belonging to the centuries before and after the Christian era are found in
several parts of the country. The folk-cults centred on the yaksas and nagas
survived in the orthodox Brahmanical fold in the form of worship of Ganesa
(the elephant headed deity), whose hybrid figure was an amalgam of the pot-
bellied yaksa and the elephantine naga (the word naga meant both ‘snake’
and an ‘elephant’). The original importance of the folk element in religion is
also apparent in the fact that the first place was assigned to Ganesa in the list
of the five principal Puranic deities (Ganesadi Panchadevata Ganesa,
Vishnu, Siva, Sakti and Surya).
Gods
The Sanskrit term for god is deva, derived from the root word div meaning
‘to shine’ or ‘to be radiant’. It is applied to any abstract or cosmic potency
which may be manifested as human beings, or as animals with divine status,
or as incarnations (avataras).
    Every Indian village and district has its own local or tribal divinities as
well as innumerable vegetal, forest and field godlings which, when
propitiated, will both protect and bestow prosperity on the community.
    Most of the Vedic deities are deifications of the powers of nature, with
natural disasters and diseases being attributed to malevolent powers such as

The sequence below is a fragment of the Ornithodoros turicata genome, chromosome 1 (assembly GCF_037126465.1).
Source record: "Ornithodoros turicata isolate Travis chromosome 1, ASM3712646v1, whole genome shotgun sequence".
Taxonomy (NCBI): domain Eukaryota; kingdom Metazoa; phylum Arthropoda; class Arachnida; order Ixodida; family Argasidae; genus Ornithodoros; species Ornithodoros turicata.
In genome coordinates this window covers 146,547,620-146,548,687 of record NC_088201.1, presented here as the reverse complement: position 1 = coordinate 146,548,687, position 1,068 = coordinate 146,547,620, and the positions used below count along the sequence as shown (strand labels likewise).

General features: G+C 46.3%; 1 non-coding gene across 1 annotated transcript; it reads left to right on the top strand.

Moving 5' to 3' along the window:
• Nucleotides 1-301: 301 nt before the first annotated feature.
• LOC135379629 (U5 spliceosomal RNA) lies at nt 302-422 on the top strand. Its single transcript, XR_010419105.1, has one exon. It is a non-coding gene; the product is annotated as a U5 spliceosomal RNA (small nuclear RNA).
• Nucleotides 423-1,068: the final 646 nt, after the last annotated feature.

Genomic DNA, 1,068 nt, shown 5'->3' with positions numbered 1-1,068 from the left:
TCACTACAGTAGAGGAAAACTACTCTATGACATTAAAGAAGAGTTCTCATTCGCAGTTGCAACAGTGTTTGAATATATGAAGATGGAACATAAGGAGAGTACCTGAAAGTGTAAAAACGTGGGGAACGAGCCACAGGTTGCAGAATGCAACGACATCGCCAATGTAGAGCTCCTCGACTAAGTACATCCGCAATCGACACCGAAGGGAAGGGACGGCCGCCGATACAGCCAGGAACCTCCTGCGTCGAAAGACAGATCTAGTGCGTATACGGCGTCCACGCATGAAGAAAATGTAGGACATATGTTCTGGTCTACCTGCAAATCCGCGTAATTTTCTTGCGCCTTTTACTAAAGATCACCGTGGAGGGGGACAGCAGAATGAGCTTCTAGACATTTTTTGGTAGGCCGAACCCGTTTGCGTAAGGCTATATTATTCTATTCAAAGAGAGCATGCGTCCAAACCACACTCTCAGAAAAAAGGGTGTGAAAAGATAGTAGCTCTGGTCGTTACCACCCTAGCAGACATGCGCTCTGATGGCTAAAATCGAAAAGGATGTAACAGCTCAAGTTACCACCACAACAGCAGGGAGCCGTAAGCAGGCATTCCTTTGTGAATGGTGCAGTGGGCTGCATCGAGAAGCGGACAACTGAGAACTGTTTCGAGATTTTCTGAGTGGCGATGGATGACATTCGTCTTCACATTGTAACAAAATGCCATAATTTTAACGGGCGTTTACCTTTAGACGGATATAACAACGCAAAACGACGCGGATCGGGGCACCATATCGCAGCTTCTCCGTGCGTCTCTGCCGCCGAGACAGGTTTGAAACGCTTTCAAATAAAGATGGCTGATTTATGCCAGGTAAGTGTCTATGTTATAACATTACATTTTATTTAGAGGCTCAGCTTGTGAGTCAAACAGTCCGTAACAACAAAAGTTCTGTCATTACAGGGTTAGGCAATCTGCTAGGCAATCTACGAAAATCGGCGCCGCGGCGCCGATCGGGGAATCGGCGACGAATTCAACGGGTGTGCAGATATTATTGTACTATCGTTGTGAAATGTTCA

Vrtra, or the goddess Nirrti, the personification of decay, destruction and
death. By the first century AD most Hindus were either Vaishnavas or Saivas.
They lived together amicably, with no feeling of exclusiveness among the
members of these cults. Such mutual tolerance led naturally to syncretistic
divine forms such as the triad (Trimurti) promulgated in Gupta times. It
consists of Brahma, Vishnu and Siva. Vishnu incarnates himself to save
mankind. Siva is the third member of the triad. His special function is to pre-
side over the dissolution of the world; but he too can intervene to save it
when it is endangered. A more popular syncretism than the triad was that of
Harihara (Hari is a name for Vishnu, and Hara is a name of Siva).
    The great diversity of man’s spiritual conception is explained by the
Samkhya teaching of the three gunas, the main constituents comprising
everything in the world. Thus, in the highest conception of divinity as the
embodiment of goodness, beneficence, perfection and radiance, the sattva